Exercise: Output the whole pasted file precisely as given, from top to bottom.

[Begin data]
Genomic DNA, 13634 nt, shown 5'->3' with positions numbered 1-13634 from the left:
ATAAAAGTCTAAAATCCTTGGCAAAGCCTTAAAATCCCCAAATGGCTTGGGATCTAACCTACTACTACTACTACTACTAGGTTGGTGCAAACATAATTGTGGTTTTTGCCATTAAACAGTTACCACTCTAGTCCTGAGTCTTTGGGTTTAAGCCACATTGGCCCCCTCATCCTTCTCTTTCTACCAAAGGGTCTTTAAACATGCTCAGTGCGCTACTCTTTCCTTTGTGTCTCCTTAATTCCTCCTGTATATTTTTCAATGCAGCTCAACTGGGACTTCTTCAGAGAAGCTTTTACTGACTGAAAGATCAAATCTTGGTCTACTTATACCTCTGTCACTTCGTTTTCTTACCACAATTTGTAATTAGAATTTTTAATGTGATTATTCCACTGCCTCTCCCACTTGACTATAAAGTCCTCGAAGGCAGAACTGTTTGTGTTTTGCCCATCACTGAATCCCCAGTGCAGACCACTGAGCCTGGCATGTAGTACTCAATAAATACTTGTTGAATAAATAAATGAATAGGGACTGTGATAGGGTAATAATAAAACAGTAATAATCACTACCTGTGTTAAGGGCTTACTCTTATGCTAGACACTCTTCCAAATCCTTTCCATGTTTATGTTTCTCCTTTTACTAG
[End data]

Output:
Genomic DNA, 13634 nt, shown 5'->3' with positions numbered 1-13634 from the left:
ATAAAAGTCTAAAATCCTTGGCAAAGCCTTAAAATCCCCAAATGGCTTGGGATCTAACCTACTACTACTACTACTACTAGGTTGGTGCAAACATAATTGTGGTTTTTGCCATTAAACAGTTACCACTCTAGTCCTGAGTCTTTGGGTTTAAGCCACATTGGCCCCCTCATCCTTCTCTTTCTACCAAAGGGTCTTTAAACATGCTCAGTGCGCTACTCTTTCCTTTGTGTCTCCTTAATTCCTCCTGTATATTTTTCAATGCAGCTCAACTGGGACTTCTTCAGAGAAGCTTTTACTGACTGAAAGATCAAATCTTGGTCTACTTATACCTCTGTCACTTCGTTTTCTTACCACAATTTGTAATTAGAATTTTTAATGTGATTATTCCACTGCCTCTCCCACTTGACTATAAAGTCCTCGAAGGCAGAACTGTTTGTGTTTTGCCCATCACTGAATCCCCAGTGCAGACCACTGAGCCTGGCATGTAGTACTCAATAAATACTTGTTGAATAAATAAATGAATAGGGACTGTGATAGGGTAATAATAAAACAGTAATAATCACTACCTGTGTTAAGGGCTTACTCTTATGCTAGACACTCTTCCAAATCCTTTCCATGTTTATGTTTCTCCTTTTACTAG